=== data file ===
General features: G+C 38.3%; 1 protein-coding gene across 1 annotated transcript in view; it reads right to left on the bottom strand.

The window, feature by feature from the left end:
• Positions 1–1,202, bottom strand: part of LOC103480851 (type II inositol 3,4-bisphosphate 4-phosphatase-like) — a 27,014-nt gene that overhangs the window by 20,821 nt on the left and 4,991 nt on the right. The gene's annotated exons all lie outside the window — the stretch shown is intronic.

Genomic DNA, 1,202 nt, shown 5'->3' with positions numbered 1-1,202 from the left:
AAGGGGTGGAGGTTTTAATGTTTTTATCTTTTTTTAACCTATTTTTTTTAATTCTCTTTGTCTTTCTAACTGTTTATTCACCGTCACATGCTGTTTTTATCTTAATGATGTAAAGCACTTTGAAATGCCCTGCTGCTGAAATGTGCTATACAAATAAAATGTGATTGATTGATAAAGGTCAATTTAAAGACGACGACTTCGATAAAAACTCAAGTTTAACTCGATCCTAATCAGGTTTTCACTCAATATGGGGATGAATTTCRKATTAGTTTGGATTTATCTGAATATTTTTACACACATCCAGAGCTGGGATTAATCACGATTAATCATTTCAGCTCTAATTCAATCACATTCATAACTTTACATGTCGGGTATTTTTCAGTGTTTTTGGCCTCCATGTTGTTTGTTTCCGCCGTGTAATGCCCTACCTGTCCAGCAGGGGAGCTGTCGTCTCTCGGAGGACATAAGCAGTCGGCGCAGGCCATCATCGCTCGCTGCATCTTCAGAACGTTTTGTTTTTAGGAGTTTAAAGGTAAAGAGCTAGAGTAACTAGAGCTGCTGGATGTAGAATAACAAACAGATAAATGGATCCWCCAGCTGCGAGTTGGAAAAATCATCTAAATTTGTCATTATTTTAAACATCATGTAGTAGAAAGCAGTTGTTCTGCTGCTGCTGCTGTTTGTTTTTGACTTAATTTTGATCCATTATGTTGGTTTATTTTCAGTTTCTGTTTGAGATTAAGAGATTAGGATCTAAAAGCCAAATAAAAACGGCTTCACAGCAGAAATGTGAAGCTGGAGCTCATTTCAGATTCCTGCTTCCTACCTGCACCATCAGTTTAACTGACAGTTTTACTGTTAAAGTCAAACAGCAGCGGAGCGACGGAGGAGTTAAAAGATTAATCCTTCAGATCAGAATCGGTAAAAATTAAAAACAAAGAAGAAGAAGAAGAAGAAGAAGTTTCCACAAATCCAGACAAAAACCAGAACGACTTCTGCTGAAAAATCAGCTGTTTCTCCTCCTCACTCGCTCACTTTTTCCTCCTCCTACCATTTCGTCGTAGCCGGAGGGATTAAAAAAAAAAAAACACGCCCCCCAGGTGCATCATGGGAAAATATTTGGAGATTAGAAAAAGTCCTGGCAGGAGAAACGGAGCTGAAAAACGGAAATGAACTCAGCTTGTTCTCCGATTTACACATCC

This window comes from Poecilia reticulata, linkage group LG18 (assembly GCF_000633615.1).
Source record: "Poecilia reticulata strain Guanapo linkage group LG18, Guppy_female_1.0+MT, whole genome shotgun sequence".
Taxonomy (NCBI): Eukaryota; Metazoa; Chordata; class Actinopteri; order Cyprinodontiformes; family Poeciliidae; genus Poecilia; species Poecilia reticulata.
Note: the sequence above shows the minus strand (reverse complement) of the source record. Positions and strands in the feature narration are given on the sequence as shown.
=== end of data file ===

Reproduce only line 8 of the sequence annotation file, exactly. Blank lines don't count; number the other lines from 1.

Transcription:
Taxonomy (NCBI): Eukaryota; Metazoa; Chordata; class Actinopteri; order Cyprinodontiformes; family Poeciliidae; genus Poecilia; species Poecilia reticulata.